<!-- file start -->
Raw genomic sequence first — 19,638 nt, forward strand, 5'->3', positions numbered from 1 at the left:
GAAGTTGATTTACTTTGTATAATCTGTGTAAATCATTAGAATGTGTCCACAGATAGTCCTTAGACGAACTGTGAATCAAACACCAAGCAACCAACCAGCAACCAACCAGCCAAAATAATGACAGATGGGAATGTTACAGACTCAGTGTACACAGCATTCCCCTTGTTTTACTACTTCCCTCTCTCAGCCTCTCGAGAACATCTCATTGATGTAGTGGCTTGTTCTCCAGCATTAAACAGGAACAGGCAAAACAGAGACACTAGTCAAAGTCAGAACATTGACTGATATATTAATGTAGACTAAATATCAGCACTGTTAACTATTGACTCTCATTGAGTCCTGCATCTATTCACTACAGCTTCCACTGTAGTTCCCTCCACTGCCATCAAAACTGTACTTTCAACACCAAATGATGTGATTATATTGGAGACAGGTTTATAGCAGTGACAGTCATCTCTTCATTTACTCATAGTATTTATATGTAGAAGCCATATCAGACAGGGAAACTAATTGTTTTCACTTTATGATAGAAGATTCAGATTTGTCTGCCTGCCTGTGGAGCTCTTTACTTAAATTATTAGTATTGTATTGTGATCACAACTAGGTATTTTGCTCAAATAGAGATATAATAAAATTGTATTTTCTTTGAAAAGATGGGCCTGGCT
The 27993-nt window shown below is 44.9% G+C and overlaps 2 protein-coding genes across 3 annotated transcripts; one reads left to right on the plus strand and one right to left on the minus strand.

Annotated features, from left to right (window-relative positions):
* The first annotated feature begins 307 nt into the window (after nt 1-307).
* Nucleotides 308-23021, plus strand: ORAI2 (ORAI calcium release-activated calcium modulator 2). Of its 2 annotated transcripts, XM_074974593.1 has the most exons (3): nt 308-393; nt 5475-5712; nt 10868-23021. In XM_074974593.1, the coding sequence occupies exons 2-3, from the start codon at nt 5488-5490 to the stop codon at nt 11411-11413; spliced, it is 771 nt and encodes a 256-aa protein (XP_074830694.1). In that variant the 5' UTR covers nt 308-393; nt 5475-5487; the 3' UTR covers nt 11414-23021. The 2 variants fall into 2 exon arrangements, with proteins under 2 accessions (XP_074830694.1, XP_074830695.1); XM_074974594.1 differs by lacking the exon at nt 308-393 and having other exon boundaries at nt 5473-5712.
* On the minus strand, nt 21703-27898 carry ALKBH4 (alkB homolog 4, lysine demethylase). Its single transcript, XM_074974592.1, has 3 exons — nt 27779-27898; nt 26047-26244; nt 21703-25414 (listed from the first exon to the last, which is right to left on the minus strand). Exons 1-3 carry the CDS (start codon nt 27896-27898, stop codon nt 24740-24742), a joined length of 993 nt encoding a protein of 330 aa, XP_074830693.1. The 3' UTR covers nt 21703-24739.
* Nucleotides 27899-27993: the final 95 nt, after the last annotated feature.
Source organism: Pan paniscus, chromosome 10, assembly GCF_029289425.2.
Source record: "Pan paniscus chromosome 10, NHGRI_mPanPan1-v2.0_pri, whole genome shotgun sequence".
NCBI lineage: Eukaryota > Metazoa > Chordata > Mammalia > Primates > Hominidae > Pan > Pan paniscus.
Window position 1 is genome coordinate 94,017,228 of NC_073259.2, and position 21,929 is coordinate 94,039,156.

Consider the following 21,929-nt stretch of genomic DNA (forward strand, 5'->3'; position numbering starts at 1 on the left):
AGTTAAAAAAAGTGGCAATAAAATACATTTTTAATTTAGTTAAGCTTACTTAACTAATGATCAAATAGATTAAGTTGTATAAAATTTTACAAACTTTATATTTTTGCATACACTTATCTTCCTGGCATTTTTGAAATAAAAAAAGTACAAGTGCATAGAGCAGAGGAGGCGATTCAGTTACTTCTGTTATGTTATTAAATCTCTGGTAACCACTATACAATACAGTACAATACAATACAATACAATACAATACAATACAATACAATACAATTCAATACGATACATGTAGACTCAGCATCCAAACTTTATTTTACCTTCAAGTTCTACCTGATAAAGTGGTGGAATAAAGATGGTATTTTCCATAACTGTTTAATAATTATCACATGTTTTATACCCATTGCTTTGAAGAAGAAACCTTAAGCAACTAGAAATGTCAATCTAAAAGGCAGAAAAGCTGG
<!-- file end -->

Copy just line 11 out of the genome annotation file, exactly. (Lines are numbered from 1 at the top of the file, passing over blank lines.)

NCBI lineage: Eukaryota > Metazoa > Chordata > Mammalia > Primates > Hominidae > Pan > Pan paniscus.